November 2012 Archives

November 30, 2012
Posted by Sanger & Manes, LLP

So Canadian Snowbirds in California need A Taxpayer ID Number to Avoid Mandatory Withholding When Renting Or Selling US Property; But Now It's Harder to Get Taxpayer ID Numbers (hint- Get Read to Send in Your Passport to the US Government...)

If you read my most recent post on the importance and (I think really) necessity that Canadian snowbirds obtain US individual taxpayer ID numbers an "ITINs". Remember, Canadian snowbirds must complete an IRS Form W-7 to get a taxpayer ID number, but there's only certain occasions when the IRS will actually comply and issue you one (such as when you fill out a US tax return or when you want to be relieved of the awful mandatory US tax withholding obligation on renting or selling US real estate). It's now a good time to review the process for how the Canadian actually gets an ITIN.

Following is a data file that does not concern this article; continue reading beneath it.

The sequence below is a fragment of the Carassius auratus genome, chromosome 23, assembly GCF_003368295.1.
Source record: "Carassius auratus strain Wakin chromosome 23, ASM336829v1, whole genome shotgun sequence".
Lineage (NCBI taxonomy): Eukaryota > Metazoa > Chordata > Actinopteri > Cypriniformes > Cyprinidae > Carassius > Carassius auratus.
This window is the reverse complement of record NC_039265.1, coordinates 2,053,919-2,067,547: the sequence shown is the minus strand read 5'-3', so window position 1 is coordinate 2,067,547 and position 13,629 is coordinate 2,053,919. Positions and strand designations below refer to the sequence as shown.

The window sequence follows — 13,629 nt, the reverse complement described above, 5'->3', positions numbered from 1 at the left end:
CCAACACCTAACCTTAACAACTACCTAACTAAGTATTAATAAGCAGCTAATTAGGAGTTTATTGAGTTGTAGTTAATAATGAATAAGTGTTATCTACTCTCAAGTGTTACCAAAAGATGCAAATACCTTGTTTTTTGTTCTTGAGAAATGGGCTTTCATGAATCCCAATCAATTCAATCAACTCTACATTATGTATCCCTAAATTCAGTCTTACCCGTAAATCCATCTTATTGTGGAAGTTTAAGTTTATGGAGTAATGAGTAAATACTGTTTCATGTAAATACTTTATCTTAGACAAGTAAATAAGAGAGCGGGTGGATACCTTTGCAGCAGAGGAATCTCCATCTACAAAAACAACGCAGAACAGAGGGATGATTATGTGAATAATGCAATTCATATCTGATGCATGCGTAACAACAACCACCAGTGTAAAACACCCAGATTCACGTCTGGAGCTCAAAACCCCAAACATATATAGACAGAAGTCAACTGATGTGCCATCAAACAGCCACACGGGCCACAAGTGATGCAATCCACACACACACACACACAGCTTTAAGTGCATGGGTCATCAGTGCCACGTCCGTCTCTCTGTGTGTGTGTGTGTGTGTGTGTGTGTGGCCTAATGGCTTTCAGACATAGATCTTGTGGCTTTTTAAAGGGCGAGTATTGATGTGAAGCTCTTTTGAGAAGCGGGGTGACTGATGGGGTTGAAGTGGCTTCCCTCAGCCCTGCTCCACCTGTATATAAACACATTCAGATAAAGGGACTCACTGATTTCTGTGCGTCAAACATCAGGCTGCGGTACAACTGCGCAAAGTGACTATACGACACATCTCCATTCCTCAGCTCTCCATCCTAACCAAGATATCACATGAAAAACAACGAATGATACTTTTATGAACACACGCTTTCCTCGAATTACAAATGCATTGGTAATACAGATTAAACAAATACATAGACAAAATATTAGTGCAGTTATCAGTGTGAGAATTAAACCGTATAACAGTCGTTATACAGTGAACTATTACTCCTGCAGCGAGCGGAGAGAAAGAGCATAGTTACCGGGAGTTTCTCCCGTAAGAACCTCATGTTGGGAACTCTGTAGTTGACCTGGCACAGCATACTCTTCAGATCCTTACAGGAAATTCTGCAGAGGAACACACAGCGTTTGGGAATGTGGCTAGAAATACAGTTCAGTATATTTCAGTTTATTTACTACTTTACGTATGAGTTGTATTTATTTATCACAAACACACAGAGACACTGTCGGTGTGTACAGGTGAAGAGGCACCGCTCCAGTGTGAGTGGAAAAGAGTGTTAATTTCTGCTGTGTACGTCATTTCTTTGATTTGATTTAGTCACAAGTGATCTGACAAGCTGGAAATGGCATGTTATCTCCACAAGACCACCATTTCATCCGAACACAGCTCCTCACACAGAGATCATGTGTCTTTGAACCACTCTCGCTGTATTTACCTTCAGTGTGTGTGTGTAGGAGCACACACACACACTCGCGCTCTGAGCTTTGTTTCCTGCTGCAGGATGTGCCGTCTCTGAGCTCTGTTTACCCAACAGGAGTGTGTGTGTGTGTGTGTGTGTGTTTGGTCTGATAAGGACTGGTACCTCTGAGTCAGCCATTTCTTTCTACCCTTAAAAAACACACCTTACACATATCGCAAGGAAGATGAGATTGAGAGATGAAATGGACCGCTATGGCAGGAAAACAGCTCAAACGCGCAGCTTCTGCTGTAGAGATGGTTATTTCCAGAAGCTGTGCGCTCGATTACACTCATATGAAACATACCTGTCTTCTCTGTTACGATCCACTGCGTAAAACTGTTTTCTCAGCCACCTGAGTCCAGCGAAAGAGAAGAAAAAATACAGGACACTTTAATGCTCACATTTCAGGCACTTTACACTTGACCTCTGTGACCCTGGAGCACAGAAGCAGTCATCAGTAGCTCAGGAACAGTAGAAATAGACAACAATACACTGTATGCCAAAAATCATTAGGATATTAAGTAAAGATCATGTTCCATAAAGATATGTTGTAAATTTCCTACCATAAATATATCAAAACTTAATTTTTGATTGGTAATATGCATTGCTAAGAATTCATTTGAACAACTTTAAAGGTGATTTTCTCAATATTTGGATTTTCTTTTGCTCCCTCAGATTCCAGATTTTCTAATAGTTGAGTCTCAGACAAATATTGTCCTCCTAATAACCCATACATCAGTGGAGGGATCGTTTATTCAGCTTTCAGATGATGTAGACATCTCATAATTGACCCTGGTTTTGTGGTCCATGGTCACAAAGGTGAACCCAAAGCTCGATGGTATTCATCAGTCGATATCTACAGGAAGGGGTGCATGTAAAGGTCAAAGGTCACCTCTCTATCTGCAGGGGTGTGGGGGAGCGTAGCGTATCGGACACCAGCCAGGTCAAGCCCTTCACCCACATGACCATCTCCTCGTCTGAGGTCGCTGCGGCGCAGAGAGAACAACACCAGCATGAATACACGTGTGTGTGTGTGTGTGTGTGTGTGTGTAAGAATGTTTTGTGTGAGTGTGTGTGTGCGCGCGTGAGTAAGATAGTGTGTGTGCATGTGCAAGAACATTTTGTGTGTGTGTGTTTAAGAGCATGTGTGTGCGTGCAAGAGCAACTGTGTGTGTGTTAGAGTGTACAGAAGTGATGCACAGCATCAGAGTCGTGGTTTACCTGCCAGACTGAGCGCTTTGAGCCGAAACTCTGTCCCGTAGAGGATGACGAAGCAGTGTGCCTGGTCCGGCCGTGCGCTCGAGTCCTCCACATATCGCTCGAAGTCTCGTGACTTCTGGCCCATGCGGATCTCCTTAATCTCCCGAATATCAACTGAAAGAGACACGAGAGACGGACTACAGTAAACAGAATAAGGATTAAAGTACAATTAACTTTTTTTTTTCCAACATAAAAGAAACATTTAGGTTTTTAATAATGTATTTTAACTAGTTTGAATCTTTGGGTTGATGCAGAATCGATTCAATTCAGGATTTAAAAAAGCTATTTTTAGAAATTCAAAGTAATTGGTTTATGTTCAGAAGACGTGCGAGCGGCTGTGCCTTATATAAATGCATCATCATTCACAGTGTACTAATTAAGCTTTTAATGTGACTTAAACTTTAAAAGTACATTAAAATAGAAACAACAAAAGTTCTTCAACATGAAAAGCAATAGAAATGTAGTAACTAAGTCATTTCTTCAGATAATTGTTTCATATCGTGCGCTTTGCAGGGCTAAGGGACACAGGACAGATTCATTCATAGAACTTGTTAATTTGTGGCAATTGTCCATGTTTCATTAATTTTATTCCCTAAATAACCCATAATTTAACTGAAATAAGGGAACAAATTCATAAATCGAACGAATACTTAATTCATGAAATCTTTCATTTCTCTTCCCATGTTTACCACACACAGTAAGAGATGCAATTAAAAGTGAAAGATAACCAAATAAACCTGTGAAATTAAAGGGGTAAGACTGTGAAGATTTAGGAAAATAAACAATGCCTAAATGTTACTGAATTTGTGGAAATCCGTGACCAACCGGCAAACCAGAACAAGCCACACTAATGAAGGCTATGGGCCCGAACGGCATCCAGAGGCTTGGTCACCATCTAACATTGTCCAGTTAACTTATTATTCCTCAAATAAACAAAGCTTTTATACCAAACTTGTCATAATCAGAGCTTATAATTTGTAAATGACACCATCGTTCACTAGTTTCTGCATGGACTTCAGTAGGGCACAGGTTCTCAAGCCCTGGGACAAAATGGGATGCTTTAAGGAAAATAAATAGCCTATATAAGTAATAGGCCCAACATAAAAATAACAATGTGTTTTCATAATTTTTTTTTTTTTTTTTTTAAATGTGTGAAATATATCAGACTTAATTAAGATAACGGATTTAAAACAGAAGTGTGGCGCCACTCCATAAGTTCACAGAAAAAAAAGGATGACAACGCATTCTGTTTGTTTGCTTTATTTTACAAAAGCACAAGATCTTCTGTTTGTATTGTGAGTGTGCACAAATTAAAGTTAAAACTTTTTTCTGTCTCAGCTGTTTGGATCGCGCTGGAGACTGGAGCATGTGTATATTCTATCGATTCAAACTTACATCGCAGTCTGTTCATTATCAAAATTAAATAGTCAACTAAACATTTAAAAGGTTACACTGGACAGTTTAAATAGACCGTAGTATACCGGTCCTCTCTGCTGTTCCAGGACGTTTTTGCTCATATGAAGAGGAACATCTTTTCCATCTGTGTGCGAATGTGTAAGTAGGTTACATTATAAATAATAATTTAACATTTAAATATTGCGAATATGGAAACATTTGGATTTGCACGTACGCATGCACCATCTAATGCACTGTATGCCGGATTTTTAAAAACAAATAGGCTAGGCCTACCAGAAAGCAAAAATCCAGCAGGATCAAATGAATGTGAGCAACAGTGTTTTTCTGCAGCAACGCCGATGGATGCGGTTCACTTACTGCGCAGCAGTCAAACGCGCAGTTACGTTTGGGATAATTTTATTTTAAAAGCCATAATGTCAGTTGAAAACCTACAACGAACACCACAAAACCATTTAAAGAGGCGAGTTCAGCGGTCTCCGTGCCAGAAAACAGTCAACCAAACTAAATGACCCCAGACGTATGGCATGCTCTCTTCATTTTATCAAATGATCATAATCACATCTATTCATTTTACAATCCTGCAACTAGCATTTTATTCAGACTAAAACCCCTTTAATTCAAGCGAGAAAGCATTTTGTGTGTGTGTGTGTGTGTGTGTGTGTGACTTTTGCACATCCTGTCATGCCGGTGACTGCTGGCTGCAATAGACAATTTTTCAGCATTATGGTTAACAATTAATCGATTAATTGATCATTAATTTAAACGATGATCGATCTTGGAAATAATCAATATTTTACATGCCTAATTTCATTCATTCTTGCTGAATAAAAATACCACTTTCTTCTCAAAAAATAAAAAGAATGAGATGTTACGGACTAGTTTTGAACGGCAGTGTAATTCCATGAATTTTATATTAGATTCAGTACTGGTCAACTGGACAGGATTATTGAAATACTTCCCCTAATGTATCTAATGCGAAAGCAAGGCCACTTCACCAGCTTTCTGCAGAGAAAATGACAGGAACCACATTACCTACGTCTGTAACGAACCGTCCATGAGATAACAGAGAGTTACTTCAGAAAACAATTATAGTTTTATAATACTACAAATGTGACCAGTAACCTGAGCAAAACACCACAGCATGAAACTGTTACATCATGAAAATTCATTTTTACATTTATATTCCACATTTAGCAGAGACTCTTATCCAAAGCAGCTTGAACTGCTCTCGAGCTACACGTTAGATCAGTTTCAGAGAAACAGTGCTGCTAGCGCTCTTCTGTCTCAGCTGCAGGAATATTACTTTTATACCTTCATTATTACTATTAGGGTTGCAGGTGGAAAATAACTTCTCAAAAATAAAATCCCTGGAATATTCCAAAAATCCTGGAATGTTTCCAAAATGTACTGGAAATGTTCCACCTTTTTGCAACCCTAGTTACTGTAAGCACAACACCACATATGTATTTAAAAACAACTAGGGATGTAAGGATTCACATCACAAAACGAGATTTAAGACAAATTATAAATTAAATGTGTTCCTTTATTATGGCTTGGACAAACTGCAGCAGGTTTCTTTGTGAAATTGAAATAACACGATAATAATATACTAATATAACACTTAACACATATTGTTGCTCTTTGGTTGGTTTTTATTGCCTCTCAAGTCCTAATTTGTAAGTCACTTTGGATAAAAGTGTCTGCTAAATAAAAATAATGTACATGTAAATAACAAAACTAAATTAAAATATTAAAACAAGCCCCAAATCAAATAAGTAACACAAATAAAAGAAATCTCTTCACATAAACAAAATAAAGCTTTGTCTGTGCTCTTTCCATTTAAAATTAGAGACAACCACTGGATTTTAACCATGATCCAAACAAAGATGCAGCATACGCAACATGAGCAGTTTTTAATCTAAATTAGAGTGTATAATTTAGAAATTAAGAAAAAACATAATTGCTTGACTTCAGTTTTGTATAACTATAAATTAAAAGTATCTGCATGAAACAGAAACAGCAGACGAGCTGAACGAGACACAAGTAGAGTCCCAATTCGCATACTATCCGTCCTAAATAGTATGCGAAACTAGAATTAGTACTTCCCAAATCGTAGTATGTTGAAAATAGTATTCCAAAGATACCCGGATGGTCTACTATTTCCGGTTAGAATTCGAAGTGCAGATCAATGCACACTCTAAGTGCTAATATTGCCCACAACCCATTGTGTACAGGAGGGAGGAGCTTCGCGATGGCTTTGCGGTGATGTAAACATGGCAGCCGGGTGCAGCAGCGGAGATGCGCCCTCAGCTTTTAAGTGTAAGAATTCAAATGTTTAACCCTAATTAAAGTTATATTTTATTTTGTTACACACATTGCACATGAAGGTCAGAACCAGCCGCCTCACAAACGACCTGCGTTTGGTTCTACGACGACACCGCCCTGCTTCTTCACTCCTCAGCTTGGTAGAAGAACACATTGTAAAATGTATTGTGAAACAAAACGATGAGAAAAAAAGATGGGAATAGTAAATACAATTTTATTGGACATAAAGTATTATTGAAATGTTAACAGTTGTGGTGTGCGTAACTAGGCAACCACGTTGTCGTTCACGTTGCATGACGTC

What Documents Must the Canadian Snowbird Submit to Get an ITIN?

An original valid passport is the best document you can give. If you submit that, that's all you need to give. If you don't submit a passport, you'll need multiple documents to prove both your foreign status and identity. The documents must be current, verify your identity (that is, contain your name), and support your claim of foreign status (that you're from Canada). Among the group of documents which you may use are national I.D. cards, visas issued by U.S. Department of State, U.S. or foreign military identification card, civil birth certificates, medical and school records, U.S. state or foreign driver's licenses, U.S. state identification card, foreign voter's registration card and U.S. Citizenship and Immigration Services photo identification. Again, you'll need multiple documents if you're not using the passport.

On June 22, 2012, IRS announced interim change to its ITIN application requirements.
What are the biggest changes to the process of getting a taxpayer ID number?: